Let’s go back to NICE’s profit. When talking about the profits of companies traded on Wall Street it is important to understand the rules of the game and the method of reporting on the American stock exchange. The companies traded there report two sets of data – the profit according to the accounting reports (GAAP), and are accompanied by non-GAAP reports, which are not in accordance with accounting principles. These reports should provide more accurate and clean information to the report readers. These data neutralize one-time accounting noises, providing the economic profit, the representative profit. This way, the reports reader or report analyzer correctly understands the business trends. The technique of accessing non-GAAP reports is simple – based on accounting reports but neutralizing items (mainly one-time expenses) that do not affect the business trends and which do not affect the company’s valuation.
Sounds good – investors want to get data without noise. But there is a problem – these reports are administrative reports (of company managers), these reports are not controlled and not really supervised; These reports are not necessarily consistent. Most importantly, these reports will always express a better situation, they will always cancel expenses, and in most cases will not do the opposite – no one-time income will be eliminated. Why are non-recurring expenses yes? And non-recurring income is not? Probably that is possible.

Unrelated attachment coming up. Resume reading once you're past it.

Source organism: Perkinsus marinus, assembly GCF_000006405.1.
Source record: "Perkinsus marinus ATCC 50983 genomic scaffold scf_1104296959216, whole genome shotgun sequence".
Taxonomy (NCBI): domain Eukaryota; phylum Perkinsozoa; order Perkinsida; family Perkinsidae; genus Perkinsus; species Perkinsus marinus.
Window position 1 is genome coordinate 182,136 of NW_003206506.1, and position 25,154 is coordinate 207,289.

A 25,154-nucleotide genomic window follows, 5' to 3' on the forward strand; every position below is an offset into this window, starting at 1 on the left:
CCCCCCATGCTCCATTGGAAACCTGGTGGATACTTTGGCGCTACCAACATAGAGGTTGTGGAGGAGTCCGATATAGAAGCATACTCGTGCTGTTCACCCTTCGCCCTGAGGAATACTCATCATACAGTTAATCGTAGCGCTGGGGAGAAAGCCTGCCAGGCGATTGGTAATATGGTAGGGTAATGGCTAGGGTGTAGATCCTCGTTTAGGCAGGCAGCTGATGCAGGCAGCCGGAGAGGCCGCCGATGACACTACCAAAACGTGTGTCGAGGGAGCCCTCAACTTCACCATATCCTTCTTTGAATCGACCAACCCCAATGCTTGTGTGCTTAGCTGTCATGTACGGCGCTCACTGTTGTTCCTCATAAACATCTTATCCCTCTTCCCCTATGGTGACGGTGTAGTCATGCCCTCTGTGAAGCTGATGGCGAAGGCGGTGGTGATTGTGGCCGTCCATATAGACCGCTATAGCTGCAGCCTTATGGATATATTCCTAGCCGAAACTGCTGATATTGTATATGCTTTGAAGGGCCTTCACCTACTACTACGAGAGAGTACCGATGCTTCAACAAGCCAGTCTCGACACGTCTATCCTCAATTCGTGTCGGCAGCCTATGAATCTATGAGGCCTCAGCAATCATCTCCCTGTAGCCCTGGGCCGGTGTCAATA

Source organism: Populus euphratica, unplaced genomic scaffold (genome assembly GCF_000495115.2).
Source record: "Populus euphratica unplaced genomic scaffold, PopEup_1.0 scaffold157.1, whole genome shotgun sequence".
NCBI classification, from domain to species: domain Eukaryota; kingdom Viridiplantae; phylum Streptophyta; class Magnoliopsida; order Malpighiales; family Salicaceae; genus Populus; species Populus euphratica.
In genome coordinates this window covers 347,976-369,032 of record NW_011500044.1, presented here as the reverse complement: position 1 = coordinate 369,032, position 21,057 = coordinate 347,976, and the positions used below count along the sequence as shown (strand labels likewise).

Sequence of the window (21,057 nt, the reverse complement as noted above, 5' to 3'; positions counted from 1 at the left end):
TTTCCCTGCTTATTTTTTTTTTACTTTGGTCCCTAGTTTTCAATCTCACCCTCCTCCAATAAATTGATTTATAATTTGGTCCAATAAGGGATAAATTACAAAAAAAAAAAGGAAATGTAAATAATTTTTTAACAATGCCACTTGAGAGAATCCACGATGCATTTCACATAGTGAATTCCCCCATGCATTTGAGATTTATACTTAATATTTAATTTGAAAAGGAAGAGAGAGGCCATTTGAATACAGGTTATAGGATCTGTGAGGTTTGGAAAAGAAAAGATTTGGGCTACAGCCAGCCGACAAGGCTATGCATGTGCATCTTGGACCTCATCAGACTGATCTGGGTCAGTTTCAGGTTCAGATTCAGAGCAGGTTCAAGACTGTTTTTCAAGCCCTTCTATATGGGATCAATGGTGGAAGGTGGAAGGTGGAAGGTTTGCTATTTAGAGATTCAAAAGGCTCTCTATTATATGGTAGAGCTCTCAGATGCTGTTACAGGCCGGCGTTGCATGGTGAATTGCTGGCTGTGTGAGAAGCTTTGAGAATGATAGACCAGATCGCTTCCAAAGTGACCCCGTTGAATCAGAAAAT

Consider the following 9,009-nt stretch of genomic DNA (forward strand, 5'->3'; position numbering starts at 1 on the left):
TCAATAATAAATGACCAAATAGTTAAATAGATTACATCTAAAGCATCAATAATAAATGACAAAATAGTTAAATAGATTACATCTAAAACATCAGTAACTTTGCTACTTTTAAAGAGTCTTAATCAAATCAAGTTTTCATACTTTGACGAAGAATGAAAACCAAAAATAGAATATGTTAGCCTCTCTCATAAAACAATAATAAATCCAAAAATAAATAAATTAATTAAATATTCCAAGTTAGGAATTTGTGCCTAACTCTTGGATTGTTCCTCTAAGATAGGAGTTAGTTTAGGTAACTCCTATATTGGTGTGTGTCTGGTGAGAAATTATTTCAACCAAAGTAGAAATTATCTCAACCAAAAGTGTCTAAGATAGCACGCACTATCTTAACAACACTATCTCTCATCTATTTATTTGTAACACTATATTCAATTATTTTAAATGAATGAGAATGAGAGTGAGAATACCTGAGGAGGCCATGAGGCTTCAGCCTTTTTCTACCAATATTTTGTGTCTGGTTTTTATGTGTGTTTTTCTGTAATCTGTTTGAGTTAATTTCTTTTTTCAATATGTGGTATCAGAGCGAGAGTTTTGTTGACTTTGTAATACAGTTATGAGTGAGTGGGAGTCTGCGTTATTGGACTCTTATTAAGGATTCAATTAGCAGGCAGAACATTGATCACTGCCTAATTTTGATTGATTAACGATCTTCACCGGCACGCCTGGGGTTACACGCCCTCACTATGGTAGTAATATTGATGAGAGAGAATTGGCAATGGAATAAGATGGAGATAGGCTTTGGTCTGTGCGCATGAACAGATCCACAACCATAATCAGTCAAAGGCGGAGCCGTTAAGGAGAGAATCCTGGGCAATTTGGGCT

Still – despite the drawbacks this is the definitive report on Wall Street. Analysts and investors align themselves with it. Accounting, with all due respect, is only the raw material for the non-accounting report.
So when you talk about NICE’s profit – the $ 300 million in 2018 – you’re talking about non-accounting profit. The said accounting is $ 160 million. But where did this gap come from?